The investigation into the 3 April terrorist attack on the St Petersburg metro has focused on a man of Central Asian origin with possible ties to Syrian rebel groups. The attack raises concerns about the threat posed both by Daesh and extremists within Russia’s sizeable Central Asian community.
Investigators have identified Akhbarzhon Dzhalilov as the prime suspect in the 3 April attack on the St Petersburg metro that left 14 people dead and 49 injured. Dzhalilov is an ethnic Uzbek from the southern Kyrgyzstani city of Osh who obtained Russian citizenship in 2011.
A further eight people, mostly from Kyrgyzstan, were detained in St Petersburg and Moscow on suspicion of assisting Dzhalilov.
As of 14 April, no group had claimed responsibility for the attack. Russia’s official response has also been relatively low-key. While previous major attacks, such as the January 2011 suicide attack at Moscow’s Domodedovo airport, were followed by public threats of retribution, official statements on the 3 April attack have been restrained.
President Vladimir Putin, for example, did not explicitly mention it in either a statement issued after a meeting on the day with his Belarusian counterpart, Alexander Lukashenko, or in a lengthy interview later. This suggests a desire to avoid drawing attention to the issue.
Yet it remains unlikely the attacker operated alone: most attackers engage with other extremists to some degree, and it is difficult to construct IEDs without any guidance or training.
Moreover, there is no shortage of potential candidates who are hostile to Russia. Suspicion has invariably fallen on rebel groups in Syria and Iraq, principally Daesh (also known as the Islamic State of Iraq and Syria, or ISIS).
As its strongholds in its core territory have come under pressure, Daesh has sought to inspire attacks globally. It has also targeted Russian interests abroad – most notably downing a Russian passenger jet over Egypt in October 2015.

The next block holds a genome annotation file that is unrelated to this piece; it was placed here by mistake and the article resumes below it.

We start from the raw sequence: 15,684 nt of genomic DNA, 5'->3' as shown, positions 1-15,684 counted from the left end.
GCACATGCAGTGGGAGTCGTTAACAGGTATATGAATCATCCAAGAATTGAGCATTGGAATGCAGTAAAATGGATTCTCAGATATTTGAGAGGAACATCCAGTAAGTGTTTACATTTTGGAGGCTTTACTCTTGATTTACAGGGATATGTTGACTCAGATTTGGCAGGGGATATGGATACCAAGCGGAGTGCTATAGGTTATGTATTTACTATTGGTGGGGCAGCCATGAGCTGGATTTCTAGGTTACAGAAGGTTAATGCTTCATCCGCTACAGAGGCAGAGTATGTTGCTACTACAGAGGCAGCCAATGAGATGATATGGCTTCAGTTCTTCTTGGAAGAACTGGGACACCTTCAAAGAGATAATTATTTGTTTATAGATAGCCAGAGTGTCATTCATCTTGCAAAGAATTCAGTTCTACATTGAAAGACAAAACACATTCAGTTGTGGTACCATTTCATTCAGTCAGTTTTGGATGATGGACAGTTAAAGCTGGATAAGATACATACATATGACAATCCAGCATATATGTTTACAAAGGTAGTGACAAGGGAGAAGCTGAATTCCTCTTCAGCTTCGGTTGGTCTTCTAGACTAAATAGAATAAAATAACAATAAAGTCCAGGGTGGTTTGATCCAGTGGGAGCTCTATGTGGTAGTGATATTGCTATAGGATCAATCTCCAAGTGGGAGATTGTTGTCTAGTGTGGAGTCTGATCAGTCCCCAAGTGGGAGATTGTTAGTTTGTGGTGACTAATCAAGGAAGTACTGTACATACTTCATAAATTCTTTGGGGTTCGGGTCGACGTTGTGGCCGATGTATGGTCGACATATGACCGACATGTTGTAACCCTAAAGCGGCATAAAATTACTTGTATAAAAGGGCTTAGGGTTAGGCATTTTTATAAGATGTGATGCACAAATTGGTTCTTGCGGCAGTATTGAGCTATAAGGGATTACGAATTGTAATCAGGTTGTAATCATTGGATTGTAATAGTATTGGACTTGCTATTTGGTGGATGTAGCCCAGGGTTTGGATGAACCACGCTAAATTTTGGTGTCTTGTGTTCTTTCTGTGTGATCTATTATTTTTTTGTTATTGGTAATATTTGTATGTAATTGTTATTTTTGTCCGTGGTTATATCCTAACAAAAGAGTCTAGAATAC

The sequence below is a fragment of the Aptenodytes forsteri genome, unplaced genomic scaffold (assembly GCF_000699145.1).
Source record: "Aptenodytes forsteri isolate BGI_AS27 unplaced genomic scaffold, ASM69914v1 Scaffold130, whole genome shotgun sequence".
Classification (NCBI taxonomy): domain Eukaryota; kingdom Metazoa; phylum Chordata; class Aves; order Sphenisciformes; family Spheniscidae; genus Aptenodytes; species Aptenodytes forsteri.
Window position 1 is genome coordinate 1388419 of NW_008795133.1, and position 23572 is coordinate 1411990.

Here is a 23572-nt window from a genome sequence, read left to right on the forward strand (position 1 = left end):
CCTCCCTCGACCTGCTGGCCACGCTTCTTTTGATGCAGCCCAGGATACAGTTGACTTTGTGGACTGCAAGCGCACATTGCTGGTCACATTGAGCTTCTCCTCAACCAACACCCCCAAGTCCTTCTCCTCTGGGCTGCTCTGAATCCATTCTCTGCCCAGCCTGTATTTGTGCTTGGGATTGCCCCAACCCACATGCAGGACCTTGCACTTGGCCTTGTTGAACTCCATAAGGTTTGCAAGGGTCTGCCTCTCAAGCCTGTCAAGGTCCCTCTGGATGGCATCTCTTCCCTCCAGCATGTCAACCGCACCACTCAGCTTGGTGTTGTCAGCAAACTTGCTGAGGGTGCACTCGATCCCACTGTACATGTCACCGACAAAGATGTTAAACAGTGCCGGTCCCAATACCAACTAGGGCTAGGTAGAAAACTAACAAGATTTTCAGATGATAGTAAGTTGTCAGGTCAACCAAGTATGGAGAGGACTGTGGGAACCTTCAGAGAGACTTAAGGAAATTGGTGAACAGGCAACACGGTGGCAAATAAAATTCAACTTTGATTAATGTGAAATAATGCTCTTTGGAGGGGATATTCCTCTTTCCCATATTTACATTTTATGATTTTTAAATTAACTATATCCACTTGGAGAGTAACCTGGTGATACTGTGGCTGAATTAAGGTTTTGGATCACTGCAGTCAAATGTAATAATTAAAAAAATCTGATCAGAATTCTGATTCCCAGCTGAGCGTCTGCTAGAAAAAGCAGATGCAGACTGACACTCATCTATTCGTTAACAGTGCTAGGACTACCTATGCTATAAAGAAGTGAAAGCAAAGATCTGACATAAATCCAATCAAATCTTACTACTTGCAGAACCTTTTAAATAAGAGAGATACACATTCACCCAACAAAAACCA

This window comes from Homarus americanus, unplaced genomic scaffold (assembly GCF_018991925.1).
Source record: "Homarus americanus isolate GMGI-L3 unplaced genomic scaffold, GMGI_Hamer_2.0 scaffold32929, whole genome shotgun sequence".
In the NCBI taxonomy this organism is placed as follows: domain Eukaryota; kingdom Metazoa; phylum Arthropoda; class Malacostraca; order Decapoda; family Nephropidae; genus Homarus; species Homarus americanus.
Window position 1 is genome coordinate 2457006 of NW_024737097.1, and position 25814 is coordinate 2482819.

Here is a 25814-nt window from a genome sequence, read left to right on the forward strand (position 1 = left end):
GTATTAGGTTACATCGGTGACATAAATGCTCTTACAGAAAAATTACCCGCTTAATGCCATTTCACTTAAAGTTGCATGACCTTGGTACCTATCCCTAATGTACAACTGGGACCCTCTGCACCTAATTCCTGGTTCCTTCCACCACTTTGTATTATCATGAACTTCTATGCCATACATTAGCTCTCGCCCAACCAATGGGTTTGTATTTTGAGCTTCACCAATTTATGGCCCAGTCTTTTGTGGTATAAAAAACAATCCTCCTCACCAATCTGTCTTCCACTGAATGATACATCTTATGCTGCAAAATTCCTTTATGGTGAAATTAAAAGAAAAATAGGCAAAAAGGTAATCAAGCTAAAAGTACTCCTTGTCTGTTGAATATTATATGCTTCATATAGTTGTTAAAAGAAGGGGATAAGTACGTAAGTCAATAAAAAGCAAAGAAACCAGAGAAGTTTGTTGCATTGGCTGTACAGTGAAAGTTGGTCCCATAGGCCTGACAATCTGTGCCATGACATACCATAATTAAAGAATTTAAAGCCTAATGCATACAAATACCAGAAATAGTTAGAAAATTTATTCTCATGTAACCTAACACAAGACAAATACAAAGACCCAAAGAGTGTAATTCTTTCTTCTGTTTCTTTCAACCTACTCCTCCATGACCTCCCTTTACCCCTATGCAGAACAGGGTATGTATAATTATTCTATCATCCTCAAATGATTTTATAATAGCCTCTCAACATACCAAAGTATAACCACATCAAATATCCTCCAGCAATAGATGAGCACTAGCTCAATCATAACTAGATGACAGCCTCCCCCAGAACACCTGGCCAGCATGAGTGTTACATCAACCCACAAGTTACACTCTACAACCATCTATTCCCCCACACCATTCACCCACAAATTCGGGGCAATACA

To date, Daesh has claimed thirteen attacks in Russia: ten in the North Caucasus, two in Moscow Oblast, and – a day after the St Petersburg attack – one in Astrakhan Oblast.
Its eight attacks in Dagestan are difficult to distinguish from the insurgent activity that has plagued Russia since long before Daesh became the dominant rebel group; one of those claimed almost certainly did not take place.
Attacks elsewhere, however, have been largely unsophisticated. An August 2016 attack in Moscow Oblast and the December 2016 attack on the Chechen capital Grozny both appear to have involved attacking police officers to grab their firearms. A March 2017 attack on a military unit in Chechnya and the one in Astrakhan appear to have followed a similar pattern. The other ‘attack’ in Moscow Oblast involved arson at a furniture factory and initially did not even appear to be suspicious.
If Daesh was indeed responsible for the St Petersburg attack, it can certainly be regarded as its biggest ‘success’ to date.
The Central Asian origins of the attacker and his alleged accomplices have led to a renewed focus on the threat posed by the transnational activities of radical groups linked to the region.
Such activities have a long history. The Islamic Movement of Uzbekistan (IMU), for example, established a presence in Afghanistan and Pakistan in the 1990s, seeking sanctuary and support from the Taliban and tribal communities in the Federally Administered Tribal Areas in response to intense pressure at home.
However, factionalism and infighting throughout the 2000s, coupled with targeted pressure from Afghan, Pakistani and US forces, hampered these groups’ capacity to build on their presence in the region.
Nevertheless, an offshoot of the IMU, the Islamic Jihad Union (IJU), sought to mobilise support from Turkic-speaking communities in Europe and Russia, as well as Central Asia and China.